A teacher friend of mine recently said, when talking to one of his students about the Reformation, “What do you know already?” He was expecting answers about Henry VIII wanting to get divorced, or the Catholic Church being so wealthy at the expense of the faithful. But he was greeted with an in-depth explanation of how indulgences and transubstantiation work. The student, unprompted, commented: “Transubstantiation, for Catholics, means that God is always in the same room as them.”
You may think that this was a child from a devoutly Catholic family, receiving a Catholic education. But this boy is at a secular school and comes from a Muslim household. Yet here, in one sentence, was an observation of an important reality: God comes down from heaven to be with us truly and really.
How many of us consider this reality when we go to church? To some extent, going to Mass can become like brushing our teeth: we do it every day and it becomes part of our routine, but we don’t necessarily consciously think about it each time. The same can be true of the Blessed Sacrament: Our Blessed Saviour is there in every tabernacle, and we see that small white Host being elevated during Mass. But do we always recognise that this truly is Christ, body and blood, soul and divinity, coming down from heaven and being fully present in our midst? Do we realise that Jesus is with us?
We have had cause to think about this more deeply, working on the restoration of Corpus Christi, Maiden Lane, in Covent Garden. This is a church that was beginning to show the wear of time and looking tired and distressed. It was a far cry from the bright lights of the theatres surrounding it.
A parishioner commented that, in stripping away the grubby whitewash, she first realised how bad it had become. For the first time in many years, people began to discover London’s hidden gem that has the Blessed Sacrament as its focus and heart. The eyes are immediately drawn to the great tabernacle, adorned by three thurible-bearing angels. The sanctuary walls have been lovingly gilded so that the entire Sanctuary appears to be the heart of a tabernacle, and the dark blue of the ceiling is adorned with stars, reminding us that our worship at Mass unites with the worship of the cosmos as our hearts are lifted to heaven.
The restoration of the building was only one part of the revival of Corpus Christi. The entire project would be meaningless without a spiritual anchor; for us, this most naturally is a confraternity dedicated to worshipping and honouring this greatest of sacraments and helping to catechise the faithful more about our Eucharistic Lord. Thus, in October 2016 the Sodality of the Blessed Sacrament was founded as a means to bring Catholics together in a particular way around a common focus.
The inspiration was twofold. When Fr Henry Manning, later Cardinal Manning, built the church of St Mary of the Angels in Bayswater, he constructed the two adjoining schools before the church. By the time the church was ready to open, he had a flourishing resident Catholic population. Let us also remember that Cardinal Manning opened this church with a very particular vision in mind, ie that of a “shrine of the Blessed Sacrament in the heart of London”.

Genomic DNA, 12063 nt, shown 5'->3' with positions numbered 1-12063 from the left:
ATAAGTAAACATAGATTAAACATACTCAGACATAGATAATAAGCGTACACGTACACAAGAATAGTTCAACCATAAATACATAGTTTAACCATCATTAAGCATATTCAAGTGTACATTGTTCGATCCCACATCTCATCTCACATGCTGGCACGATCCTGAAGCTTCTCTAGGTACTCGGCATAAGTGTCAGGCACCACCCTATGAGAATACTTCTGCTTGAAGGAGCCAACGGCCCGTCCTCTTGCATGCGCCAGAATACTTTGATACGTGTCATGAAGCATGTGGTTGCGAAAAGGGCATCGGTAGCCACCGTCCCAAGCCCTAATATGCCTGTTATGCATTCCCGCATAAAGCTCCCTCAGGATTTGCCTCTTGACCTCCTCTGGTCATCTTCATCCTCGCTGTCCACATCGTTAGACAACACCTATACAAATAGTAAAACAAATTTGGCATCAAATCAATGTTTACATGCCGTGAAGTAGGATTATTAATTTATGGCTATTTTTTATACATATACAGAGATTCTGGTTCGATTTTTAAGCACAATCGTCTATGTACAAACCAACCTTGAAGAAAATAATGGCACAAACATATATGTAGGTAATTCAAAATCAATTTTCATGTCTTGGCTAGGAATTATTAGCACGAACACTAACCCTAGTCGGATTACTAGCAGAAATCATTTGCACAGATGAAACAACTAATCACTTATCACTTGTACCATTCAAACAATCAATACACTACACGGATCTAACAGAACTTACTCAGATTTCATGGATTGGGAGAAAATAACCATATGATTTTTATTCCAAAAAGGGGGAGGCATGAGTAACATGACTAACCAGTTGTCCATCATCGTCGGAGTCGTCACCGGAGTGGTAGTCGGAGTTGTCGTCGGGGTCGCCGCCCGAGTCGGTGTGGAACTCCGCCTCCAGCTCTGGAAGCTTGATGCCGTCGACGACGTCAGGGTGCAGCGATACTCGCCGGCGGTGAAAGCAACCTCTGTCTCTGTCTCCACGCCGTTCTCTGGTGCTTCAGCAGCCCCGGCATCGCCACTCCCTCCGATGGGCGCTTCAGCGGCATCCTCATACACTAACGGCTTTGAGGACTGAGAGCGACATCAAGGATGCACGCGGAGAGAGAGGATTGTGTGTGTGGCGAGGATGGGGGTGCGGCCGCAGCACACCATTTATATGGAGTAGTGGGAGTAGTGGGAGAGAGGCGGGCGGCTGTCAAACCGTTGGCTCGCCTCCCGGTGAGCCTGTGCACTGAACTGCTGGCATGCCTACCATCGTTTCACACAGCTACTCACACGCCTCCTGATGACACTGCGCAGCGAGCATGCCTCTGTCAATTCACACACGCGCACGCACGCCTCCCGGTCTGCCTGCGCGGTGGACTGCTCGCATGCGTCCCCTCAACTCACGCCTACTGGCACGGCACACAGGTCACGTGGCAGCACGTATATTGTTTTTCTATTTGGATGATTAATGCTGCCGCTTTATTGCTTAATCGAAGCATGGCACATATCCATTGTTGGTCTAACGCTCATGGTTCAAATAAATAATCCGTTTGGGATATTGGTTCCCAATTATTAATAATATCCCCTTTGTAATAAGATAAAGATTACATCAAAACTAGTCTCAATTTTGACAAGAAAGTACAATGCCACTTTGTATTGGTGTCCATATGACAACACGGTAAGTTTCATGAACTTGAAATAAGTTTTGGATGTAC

The inspiring writings of Mgr Ronald Knox, who preached at the Forty Hours’ Devotion at Corpus Christi for 30 years, and whose homilies were collected in the book Window in the Wall, helped to pull our vision together. The homilies from our Sodality Masses are likewise collected in a monthly newsletter, and sent out to all members together with the writings of saints and popes, so that even those who cannot be present at the Masses can join in with the work and prayers of the Sodality. A monstrance lapel pin is also sent out to all members.
Since the Sodality was established, it has grown to several hundred members from all over the world, with bishops, priests, Religious, seminarians and laity as members. On the first Thursday of the month at 6:30pm there is a Sung Mass at which different priests preach on various aspects of the Blessed Sacrament. This is followed by a period of Adoration and Benediction.
Members honour the Blessed Sacrament in a particular way, pray for one another and have helped to raise the funds to buy a processional canopy so that, when Cardinal Vincent Nichols comes to “re-open” the restored church on June 3, we will be able to have a Eucharistic procession around Covent Garden.
Pope Benedict XVI once commented that “without the Eucharist the Church quite simply would not exist.” The Adoremus Eucharistic Congress taking place in Liverpool in September will highlight the importance of this reality. Why not join the Sodality today as part of your preparation for this most important occasion, and unite your prayers with those of Catholics around the world?
Fr Alan Robinson is parish priest of Corpus Christi, Maiden Lane. The next Sodality Mass there is on Thursday March 1 at 6:30pm. To apply for membership and find out more about the Sodality, visit sodality.co.uk
This article first appeared in the February 16th 2018 issue of the Catholic Herald. To read the magazine in full, from anywhere in the world, go here
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